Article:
One major focus of our work has been to develop scalable SLAM methods capable of producing maps from very long excursions through complex spaces , ideally in real-time so that the generated map can be used as a basis for on-line decision making . We have recently extended these methods to handle loop-closing in very large environments . We are also investigating the development of "semantic" SLAM methods, to produce maps with not only geometric and topological aspects, but also attributes such as labels with meaning to humans. We have developed a prototype semantic SLAM system in which the human user provides a stream of gestures and utterances indicating and describing places and objects within the environment . We have recently extended this work to enable a small mobile robot to accept textual commands (e.g. "Go to the conference room") and react by moving to the commanded region .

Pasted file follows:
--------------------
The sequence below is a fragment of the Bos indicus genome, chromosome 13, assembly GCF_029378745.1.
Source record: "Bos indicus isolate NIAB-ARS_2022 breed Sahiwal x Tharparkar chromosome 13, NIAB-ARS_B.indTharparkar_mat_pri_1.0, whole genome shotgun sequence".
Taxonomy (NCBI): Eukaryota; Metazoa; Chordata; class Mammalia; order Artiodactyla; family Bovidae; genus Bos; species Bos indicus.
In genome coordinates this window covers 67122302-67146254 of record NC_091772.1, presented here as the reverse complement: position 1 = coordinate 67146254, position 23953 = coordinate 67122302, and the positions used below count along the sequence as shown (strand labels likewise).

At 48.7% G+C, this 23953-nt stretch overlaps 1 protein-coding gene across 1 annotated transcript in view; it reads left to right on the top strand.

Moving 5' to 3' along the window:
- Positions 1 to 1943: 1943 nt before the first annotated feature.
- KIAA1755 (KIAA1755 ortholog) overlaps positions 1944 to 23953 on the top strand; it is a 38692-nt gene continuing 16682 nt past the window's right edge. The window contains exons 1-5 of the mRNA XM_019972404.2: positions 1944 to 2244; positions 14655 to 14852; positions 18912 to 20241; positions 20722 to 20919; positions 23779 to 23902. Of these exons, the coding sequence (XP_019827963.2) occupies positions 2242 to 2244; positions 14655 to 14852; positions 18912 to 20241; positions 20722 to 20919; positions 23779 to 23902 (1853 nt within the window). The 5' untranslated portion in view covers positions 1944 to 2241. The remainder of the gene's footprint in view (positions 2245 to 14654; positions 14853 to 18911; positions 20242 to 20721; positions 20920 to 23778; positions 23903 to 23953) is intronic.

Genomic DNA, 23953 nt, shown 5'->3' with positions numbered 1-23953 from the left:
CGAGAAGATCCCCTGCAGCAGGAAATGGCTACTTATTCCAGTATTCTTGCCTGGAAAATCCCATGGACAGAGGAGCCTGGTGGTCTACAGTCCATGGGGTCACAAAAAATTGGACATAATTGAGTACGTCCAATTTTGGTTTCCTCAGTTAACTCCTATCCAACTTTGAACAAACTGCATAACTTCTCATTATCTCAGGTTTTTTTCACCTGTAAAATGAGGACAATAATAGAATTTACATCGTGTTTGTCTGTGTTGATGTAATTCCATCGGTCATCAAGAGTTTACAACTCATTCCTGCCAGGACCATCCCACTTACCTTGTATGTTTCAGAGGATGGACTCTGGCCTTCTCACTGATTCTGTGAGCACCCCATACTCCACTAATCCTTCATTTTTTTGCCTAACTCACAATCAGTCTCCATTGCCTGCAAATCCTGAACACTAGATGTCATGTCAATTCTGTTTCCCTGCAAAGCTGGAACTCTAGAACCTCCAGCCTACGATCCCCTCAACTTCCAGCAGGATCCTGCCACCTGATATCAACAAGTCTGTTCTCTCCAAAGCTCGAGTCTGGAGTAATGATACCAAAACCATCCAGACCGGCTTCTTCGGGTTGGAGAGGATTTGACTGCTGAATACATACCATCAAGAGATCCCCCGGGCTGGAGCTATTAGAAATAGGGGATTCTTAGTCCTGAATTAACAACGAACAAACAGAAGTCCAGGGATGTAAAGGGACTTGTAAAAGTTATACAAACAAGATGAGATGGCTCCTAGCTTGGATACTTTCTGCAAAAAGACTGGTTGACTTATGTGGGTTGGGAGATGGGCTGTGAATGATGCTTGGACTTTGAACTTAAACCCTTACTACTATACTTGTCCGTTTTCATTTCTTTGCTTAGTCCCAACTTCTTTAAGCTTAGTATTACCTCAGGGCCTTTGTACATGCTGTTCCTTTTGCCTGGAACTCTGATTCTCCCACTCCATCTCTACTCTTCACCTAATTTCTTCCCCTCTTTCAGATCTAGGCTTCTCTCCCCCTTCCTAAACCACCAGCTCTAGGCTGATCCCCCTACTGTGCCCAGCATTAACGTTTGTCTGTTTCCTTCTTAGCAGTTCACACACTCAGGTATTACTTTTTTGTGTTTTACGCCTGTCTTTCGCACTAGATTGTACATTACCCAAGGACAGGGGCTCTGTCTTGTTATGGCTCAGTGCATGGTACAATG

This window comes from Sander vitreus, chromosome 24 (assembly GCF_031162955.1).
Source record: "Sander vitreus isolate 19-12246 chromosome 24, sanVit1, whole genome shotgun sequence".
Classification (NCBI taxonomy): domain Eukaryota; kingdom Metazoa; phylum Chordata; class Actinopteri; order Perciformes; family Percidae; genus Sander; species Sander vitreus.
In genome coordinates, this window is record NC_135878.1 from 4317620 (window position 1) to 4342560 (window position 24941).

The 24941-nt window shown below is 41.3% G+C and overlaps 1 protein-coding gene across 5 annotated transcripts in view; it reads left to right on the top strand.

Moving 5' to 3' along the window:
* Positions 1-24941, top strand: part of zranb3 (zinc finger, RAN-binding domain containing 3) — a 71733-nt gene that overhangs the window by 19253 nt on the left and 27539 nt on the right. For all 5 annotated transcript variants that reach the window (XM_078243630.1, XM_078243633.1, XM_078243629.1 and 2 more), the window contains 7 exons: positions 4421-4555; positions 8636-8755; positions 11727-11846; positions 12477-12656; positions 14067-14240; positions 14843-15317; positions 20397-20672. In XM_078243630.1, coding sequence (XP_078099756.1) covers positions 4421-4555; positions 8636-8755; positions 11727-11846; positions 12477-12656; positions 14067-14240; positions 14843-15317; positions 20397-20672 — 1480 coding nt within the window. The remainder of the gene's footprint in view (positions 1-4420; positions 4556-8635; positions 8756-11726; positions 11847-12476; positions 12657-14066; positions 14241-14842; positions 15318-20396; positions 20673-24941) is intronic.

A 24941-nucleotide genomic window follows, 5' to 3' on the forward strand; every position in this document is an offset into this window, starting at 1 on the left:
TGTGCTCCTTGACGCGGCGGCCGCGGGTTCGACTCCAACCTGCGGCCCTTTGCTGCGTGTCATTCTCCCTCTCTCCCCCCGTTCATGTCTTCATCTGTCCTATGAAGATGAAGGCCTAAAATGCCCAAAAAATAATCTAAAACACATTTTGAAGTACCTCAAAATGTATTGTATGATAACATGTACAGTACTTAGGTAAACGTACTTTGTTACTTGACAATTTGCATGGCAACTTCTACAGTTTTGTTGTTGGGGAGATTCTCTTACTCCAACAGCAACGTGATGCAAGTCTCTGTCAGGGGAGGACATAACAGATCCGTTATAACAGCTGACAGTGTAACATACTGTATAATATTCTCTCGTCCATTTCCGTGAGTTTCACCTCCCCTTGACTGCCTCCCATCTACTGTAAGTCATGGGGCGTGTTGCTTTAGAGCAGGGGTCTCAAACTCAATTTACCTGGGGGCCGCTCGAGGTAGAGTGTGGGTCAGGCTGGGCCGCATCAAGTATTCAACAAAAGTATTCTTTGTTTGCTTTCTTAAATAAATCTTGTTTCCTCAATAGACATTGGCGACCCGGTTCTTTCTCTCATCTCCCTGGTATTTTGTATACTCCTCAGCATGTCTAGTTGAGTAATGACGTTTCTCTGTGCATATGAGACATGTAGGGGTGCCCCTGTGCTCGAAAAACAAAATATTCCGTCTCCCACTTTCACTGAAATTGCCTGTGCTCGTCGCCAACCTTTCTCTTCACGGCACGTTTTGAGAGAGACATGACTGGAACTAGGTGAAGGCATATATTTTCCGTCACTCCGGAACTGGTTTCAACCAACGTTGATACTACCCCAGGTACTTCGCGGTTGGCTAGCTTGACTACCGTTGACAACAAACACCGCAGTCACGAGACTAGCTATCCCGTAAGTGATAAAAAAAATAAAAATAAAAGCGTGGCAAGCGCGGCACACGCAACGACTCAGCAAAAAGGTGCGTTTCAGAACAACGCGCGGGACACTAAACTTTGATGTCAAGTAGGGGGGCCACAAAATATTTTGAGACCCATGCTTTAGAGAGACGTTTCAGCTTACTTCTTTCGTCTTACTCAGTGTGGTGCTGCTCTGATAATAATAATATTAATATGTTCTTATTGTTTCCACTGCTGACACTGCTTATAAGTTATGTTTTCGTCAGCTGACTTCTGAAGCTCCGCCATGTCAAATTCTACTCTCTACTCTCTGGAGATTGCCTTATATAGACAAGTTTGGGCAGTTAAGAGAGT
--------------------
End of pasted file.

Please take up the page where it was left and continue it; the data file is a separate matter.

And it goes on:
The efforts referenced above assume a static (i.e., unchanging) world. But the world does change over time, and another technical challenge is to develop robotic systems that can account for and represent change. We are developing "change detection" methods through which sensor suites, when repeatedly traversing the same environment, can detect and flag changes in the appearance of the environment . The most recent thread of our work in this regard is the development of "persistent tracking" methods for video, in which objects can be tracked for long periods as they appear within the field of view of a moving camera .
A map is far more useful when its (human or robot) user can localize, or determine its position and orientation, with respect to the map. We have developed a prototype localization method based on omnidirectional video captured within an environment whose crude structure is known . This should enable us, in principle, to estimate a human's or robot's fine-grained "pose" (position and orientation) at 30 Hz for most locations within spatially extended environments. This localization capability is not currently achievable within complex indoor regions by any means other than painstaking manual surveying.